Dad’s Birthday A Reminder of The Power of Character

Bill ClaywellDad would have been 83 today. He passed away nearly 14 years ago at the end of November in 2000. I was 36, my daughter was 18 months.

Like the relationship of most fathers and sons ours wasn’t perfect. We were both headstrong, opinionated and somewhat argumentative, but as a father now, I see more clearly and I realize how much his actions improved the quality of my life.

Family First

We were heading to New York, Dad was the best man in a wedding and the nine-hour trip was punctuated by car problems. The late 60s/early 70s Chevrolet Impala Station Wagon was overheating so when we pulled in to fill up with gas, Dad raised the hood to take a look. Of course, I burrowed in beside him and when he removed the radiator cap, hot water shot straight up and Dad instinctively shielded me — giving him second and third degree burns (and even a black eye from where the water first hit him). That’s the way Dad was until the day he died — he always put his children’s needs ahead of his own.

Swing The Bat

I have written before about my Little League baseball career, but every hit I ever earned came because of that first baseball season when Dad, Billy and I headed over the hill in our front yard for batting practice. Billy would catch, I would bat and Dad would pitch. Pitch after pitch and day after day, Dad threw the ball (despite his bursitis) until I became a solid hitter.

Stand Your Ground

Some people could even find fault in Jesus,” Dad said to a preacher at the church I grew up in.

The conversation centered around some actions taken by members of the youth group. Insignificant actions Dad felt were being blown out of proportion — so he spoke his mind. Dad was never afraid of being in the minority or saying what needed to be said, even when it meant others would feel uncomfortable.

Don’t Be Afraid to Improvise

Besides thinking for himself with regards to religion, Dad was also willing to think for himself in more earthly, pragmatic ways. When the oil crisis of the early 1970s sent the price of heating oil skyrocketing, Dad decided to rely on the skills of his youth and burn wood to heat our two-story, large brick home. By the time I was in high school, we had five woods stoves in the house and Dad hadn’t purchased heating oil more than a decade.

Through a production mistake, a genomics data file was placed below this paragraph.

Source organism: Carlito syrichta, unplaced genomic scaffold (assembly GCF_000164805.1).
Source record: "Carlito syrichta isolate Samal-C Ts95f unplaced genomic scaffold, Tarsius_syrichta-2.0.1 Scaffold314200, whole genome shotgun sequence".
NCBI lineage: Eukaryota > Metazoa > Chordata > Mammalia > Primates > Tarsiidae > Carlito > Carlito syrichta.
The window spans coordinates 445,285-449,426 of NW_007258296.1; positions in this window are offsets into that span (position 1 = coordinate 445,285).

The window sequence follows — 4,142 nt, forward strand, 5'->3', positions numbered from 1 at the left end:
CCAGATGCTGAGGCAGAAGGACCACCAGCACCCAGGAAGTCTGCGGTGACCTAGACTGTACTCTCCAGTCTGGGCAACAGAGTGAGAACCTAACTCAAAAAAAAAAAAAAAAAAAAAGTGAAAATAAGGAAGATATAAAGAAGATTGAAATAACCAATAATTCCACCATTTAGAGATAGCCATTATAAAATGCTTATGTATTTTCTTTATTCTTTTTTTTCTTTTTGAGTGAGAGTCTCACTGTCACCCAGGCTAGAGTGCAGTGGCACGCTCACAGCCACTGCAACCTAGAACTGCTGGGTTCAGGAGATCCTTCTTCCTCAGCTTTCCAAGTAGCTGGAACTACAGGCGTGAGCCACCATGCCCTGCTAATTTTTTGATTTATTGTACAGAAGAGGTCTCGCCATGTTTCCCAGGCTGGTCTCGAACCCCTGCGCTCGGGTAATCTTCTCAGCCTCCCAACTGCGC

Never Quit Learning

Dad’s life was stalled in some ways educationally because the lack of value placed on education by his parents. He dropped out of high school, but returned to get a GED after several years of active duty in the Korean War. But, his quest for knowledge never did end. In his 40s, he started taking adult education classes at the area vocational school and when the minister at the local church offered to teach men how to preach, Dad was one of the first to take him up on the offer.

Have Some Compassion

Dad was the personification of “I never met a man I did not like.” Dad loved to interact with people. He loved to talk, to argue, to debate, but mostly he loved to help people. Because of his willingness to help just about anyone, a lot of people flowed through my childhood home — opening my eyes to worlds, conditions and even foreign countries, I would have never otherwise known.

I will always remember the viewing at Dad’s funeral. The wide range of people that filed past his casket to pay their last respects. It was obvious he had left his mark. Over and over, people said Dad was someone who would ‘give the shirt right off his back.’

Which is not a bad way to be remembered.

Categories: Family History

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